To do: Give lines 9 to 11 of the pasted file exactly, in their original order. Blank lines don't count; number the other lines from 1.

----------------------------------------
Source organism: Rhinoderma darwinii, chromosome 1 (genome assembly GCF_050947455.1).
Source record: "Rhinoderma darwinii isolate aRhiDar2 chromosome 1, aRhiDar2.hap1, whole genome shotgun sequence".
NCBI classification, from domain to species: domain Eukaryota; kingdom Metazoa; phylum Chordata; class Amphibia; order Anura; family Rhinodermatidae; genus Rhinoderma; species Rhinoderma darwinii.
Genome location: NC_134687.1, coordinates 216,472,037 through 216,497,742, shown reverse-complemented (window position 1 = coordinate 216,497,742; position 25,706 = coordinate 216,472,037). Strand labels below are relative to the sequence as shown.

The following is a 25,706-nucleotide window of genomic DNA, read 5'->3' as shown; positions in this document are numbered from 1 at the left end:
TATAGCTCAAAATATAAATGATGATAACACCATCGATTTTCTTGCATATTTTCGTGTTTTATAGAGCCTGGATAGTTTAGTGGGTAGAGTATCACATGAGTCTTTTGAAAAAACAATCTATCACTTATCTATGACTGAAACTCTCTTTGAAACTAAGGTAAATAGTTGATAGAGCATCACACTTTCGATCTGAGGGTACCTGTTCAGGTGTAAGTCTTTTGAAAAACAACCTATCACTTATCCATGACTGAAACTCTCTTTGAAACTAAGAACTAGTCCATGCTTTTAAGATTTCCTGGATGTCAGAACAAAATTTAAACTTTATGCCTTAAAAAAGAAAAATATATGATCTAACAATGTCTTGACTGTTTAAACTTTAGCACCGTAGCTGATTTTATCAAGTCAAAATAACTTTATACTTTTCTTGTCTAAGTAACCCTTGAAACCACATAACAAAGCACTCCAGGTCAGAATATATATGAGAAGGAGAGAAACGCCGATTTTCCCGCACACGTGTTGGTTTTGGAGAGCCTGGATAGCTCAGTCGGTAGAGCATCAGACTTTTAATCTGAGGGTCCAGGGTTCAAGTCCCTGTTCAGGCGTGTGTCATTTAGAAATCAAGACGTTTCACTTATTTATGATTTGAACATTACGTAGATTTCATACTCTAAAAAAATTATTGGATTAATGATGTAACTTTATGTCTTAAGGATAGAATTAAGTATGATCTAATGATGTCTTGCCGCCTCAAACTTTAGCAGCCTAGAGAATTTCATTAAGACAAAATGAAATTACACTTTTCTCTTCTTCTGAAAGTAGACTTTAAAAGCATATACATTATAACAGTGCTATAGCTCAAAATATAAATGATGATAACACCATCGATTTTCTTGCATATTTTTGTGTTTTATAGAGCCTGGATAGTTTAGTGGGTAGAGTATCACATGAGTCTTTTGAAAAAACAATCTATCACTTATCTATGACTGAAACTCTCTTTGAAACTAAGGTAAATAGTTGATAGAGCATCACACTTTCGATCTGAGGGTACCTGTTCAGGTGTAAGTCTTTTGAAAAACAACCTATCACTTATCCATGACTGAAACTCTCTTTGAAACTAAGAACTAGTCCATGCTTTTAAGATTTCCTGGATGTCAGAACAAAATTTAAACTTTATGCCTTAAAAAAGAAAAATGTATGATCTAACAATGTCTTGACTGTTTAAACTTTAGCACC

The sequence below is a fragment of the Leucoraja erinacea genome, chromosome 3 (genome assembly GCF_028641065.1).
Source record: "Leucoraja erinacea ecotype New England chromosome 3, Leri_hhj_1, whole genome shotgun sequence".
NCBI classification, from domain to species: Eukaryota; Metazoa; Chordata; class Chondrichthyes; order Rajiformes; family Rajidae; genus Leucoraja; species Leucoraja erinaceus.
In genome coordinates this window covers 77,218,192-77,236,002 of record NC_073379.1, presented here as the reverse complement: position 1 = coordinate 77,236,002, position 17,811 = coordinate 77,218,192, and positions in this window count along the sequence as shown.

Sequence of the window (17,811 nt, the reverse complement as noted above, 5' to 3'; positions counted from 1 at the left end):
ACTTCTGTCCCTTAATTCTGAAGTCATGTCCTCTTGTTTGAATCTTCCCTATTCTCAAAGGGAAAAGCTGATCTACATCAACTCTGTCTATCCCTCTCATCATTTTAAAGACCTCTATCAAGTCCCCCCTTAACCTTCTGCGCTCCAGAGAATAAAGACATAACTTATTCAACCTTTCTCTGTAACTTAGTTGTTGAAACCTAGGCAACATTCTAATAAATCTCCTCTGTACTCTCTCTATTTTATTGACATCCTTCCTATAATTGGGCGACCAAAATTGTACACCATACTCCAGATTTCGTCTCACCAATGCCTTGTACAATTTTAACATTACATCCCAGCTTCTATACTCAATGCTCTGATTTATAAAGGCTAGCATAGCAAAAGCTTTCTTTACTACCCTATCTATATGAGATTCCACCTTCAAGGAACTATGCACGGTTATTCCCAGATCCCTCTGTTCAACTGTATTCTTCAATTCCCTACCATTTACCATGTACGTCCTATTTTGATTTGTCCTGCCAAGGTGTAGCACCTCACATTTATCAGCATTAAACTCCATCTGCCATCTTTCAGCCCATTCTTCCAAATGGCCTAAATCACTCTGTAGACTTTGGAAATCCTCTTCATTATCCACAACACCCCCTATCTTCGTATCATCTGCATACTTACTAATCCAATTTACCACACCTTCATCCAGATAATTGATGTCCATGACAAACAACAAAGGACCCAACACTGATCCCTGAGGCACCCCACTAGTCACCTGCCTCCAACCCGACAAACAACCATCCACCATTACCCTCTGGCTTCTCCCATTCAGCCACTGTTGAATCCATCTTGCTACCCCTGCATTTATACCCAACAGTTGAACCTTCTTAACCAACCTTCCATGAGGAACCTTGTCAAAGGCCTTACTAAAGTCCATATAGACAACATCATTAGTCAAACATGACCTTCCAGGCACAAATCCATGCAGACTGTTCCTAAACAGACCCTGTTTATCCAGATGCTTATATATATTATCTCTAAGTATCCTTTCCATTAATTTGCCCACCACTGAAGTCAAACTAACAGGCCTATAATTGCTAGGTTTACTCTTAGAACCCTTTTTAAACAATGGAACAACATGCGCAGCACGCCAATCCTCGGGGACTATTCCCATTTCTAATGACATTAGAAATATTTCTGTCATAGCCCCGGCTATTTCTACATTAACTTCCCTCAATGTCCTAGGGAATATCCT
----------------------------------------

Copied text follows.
NCBI classification, from domain to species: Eukaryota; Metazoa; Chordata; class Chondrichthyes; order Rajiformes; family Rajidae; genus Leucoraja; species Leucoraja erinaceus.
In genome coordinates this window covers 77,218,192-77,236,002 of record NC_073379.1, presented here as the reverse complement: position 1 = coordinate 77,236,002, position 17,811 = coordinate 77,218,192, and positions in this window count along the sequence as shown.

Sequence of the window (17,811 nt, the reverse complement as noted above, 5' to 3'; positions counted from 1 at the left end):